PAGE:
US President-elect Donald Trump says he will lead pricing negotiations with Boeing on a programme to replace two 747-200-derived VC-25As serving as executive transports also known as Air Force One.
  • Elta, Airbus offer C295 operators AEW conversion

    Current operators of the Airbus Defence & Space C295 are being given the option to convert some of their aircraft into an airborne early warning and control (AEW&C) configuration developed with Israel Aerospace Industries' Elta Systems subsidiary.
  • Making waves: life as a broadcast engineer

    David McKenna recently embarked on a graduate training programme with Babcock Media Services, where he works on the technology behind the BBC World Service, as well as the fibre, satellite and internet delivery of Babcock’s Formula E broadcasts.At 32, David’s route into engineering has been slightly unorthodox, and is proof that a career in STEM can begin at a later age. The Student Engineer caught up with him to find out more.What degree do you have and where did you study?
    I studie
  • UK allocates funding to Protector programme

    The UK Ministry of Defence has awarded 100 million ($126 million) to General Atomics Aeronautical Systems to kick off the Royal Air Force s Protector unmanned air vehicle programme.
  • Press release: Joint statement on Aleppo: 7 December 2016

    Joint statement from the leaders of Canada, France, Germany, Italy, the United Kingdom and the United States on the situation in Aleppo:A humanitarian disaster is taking place before our very eyes. Some 200,000 civilians, including many children, in eastern Aleppo are cut off from food and medicine supplies. Aleppo is being subjected to daily bombings and artillery attacks by the Syrian regime, supported by Russia and Iran. Hospitals and schools have not been spared. Rather, they appear to be th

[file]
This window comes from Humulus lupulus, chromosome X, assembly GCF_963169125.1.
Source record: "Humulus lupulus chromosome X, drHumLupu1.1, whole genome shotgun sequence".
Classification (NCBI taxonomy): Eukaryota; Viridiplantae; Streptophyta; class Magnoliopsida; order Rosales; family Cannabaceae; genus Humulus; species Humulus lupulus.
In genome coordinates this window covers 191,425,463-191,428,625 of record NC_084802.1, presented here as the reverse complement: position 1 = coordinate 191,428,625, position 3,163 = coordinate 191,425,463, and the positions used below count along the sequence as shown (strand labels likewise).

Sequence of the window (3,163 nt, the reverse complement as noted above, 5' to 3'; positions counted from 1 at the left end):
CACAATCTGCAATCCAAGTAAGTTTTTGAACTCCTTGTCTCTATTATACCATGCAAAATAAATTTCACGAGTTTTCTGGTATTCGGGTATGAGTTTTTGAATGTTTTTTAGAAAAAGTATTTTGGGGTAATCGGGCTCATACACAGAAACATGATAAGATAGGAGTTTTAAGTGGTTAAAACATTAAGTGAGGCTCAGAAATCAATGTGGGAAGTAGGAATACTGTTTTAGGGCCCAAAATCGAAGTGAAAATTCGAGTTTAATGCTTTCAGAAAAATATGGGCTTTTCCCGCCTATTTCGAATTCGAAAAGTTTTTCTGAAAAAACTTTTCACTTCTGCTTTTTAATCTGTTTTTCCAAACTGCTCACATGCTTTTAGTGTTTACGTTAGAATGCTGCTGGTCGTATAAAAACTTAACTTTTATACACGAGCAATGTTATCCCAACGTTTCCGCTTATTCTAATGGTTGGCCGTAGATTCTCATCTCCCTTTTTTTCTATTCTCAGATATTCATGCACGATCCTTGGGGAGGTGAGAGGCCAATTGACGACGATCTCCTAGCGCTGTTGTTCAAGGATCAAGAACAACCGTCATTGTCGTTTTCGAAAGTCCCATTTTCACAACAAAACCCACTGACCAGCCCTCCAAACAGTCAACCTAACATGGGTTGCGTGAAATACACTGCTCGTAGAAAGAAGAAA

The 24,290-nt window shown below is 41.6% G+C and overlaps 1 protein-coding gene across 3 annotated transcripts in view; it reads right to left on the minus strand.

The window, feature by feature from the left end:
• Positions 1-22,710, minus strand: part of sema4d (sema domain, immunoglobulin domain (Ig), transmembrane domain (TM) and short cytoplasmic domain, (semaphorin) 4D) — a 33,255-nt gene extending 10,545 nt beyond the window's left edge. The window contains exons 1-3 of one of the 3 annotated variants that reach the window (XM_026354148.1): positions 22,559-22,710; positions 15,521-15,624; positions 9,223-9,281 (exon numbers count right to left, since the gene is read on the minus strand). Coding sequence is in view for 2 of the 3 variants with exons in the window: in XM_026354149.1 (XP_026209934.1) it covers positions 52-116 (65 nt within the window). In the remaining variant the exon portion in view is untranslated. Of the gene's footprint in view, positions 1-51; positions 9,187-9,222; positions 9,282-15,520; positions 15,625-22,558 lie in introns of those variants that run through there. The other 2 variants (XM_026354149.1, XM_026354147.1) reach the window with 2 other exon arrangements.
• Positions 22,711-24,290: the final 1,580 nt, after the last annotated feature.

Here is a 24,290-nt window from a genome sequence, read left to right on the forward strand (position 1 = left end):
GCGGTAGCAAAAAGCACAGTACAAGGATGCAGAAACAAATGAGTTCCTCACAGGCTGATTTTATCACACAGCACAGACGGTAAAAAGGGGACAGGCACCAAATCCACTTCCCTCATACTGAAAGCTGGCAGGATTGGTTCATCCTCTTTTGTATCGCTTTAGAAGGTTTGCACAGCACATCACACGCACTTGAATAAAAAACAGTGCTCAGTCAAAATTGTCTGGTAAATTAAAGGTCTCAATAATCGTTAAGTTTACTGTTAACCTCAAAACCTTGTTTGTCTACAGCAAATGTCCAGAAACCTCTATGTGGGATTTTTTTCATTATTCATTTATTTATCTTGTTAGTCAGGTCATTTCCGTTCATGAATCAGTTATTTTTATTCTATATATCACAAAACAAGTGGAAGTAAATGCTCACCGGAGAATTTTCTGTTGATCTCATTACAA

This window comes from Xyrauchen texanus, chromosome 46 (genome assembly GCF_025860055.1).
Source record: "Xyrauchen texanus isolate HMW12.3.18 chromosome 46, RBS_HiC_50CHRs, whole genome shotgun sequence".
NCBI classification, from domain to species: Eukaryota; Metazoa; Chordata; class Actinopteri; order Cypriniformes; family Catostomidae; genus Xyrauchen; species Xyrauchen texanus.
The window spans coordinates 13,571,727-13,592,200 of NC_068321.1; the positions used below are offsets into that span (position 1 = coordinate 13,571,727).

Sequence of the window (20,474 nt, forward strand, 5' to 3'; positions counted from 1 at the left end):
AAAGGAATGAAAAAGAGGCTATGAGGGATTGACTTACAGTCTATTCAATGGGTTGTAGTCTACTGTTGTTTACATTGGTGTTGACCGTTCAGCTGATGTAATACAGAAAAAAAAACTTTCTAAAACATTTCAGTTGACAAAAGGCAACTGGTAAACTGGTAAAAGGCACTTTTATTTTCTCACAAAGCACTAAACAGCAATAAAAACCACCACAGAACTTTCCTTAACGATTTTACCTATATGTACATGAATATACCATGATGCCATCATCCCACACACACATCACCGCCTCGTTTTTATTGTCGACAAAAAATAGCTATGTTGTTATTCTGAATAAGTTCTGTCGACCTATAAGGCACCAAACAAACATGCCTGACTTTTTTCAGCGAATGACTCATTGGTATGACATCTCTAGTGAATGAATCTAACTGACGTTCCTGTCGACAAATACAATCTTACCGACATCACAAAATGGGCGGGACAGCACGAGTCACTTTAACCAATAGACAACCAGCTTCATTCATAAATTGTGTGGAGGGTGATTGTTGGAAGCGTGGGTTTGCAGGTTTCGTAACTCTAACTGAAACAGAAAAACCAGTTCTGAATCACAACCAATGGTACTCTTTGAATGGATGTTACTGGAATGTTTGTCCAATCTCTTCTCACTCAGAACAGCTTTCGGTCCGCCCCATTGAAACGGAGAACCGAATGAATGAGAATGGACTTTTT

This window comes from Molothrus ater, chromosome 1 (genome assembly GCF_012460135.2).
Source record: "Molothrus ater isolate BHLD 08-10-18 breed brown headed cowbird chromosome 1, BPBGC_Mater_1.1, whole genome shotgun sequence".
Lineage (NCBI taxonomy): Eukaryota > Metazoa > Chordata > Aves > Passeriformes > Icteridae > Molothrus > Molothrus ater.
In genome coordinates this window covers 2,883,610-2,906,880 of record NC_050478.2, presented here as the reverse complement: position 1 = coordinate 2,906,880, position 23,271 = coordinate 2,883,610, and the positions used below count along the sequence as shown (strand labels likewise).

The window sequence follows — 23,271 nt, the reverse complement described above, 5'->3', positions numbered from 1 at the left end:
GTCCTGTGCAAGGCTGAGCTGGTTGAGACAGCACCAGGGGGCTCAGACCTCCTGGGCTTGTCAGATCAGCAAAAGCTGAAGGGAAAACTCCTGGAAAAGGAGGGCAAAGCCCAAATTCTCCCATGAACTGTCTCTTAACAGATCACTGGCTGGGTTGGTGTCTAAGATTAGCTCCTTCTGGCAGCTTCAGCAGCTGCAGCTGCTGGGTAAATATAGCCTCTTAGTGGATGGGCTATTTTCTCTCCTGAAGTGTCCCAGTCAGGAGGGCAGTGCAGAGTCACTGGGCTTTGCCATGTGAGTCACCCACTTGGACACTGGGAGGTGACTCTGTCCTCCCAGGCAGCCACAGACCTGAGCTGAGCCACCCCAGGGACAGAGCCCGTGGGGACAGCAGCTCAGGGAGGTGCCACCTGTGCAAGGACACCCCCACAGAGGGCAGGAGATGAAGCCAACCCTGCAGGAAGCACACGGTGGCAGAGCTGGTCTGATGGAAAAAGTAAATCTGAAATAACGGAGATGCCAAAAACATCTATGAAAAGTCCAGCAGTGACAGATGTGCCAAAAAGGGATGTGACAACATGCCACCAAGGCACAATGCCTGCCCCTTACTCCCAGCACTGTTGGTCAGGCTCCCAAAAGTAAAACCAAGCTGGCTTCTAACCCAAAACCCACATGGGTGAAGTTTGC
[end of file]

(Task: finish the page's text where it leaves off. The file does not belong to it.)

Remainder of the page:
• Speech: Prime Minister's speech to the Gulf Co-operation Council 2016

    I am delighted to be here in Manama, following in the footsteps of His Royal Highness the Prince of Wales in celebrating 2 centuries of relations between Bahrain and the United Kingdom. And I am very grateful to His Majesty King Hamad for bestowing on me this special honour – to be invited to address the leaders of the Gulf Co-operation Council.We meet at a time of great change in the world. Political change, economic change, social change; in almost every sphere we are confronted with cha
  • Reflecting on the power of collaboration

    EPSRC’s Prof Tom Rodden reflects on The Engineer’s 2016 Collaborate To Innovate initiative
    It has been a great pleasure to be involved with Collaborate to Innovate. The initiative allows us to recognise and showcase some of the UK’s world-leading engineering research and innovation – and we have much to be proud of.
    Read all about the shortlisted and winning entries here 
    When internationally benchmarked, the UK punches above its weight as a research nation[i]. The U